Today’s picture is of a wisteria that I walk by most days whilst taking the dogs out. It is looking very beautiful at the moment. I’m not much of a botanist, so much of the post has been found by doing some online searches.
Wisteria is a woody vine and is part of the Legume family which includes peas, beans, lentils and clover). It can reach 65 feet in height and 32 feet in width. It has smooth or hairy, grey, brown or reddish coloured stem which twines around nearby trees, shrubs and various man-made structures.
There are 2 main types of Wisteria (10 in total). If it twines its stems clockwise (seen from above), it’s probably a Japanese Wisteria (W. floribunda). The Chinese Wisteria (W. sinensis) however, twines counterclockwise – and this is the most common one in the UK.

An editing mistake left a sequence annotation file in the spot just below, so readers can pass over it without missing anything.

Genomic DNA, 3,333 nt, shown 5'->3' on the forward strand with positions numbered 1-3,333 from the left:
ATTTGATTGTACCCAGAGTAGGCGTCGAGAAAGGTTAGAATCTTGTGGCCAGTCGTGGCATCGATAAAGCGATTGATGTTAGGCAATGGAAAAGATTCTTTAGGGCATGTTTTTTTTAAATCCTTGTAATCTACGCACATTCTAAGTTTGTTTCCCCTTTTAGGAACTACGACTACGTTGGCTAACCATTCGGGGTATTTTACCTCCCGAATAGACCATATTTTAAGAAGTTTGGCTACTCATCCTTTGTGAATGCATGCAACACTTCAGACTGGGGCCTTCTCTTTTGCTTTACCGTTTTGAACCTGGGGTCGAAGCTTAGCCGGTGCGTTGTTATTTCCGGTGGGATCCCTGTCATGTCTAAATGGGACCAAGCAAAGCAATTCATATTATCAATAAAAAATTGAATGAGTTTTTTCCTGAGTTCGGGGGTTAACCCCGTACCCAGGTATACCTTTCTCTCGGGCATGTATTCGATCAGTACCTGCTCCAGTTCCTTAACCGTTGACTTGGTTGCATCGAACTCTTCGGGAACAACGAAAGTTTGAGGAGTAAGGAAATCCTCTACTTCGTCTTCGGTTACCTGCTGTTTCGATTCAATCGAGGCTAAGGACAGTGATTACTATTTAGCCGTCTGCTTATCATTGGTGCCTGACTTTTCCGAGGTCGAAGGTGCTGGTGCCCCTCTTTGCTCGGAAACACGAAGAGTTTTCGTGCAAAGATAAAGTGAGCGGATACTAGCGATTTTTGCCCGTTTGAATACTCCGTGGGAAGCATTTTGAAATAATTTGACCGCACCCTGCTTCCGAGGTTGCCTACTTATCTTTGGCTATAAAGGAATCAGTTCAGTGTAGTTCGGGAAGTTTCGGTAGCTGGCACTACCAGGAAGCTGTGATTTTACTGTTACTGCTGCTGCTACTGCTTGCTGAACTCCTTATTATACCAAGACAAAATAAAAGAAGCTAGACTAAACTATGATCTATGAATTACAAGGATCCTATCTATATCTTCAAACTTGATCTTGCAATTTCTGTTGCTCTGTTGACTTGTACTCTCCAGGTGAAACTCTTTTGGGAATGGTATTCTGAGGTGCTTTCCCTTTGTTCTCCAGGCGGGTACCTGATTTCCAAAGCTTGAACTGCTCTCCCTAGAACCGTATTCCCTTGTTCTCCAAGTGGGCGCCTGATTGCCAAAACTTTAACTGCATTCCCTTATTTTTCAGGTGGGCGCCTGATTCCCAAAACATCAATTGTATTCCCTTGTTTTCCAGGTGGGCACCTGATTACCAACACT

Although hardy and fast-growing, Wisteria grown from seed can take decades to bloom. Gardeners are therefore most likely to buy and grow plants from root cuttings or grafted cultivars.
The seed of all members of this genus is poisonous. The bark contains a glycoside and a resin that are both poisonous. The seed and seedpod contains a resin and a glycoside called wisterin. They have caused poisoning in children of many countries, producing mild to severe gastro-enteritis.
I have learnt a few things about this plant.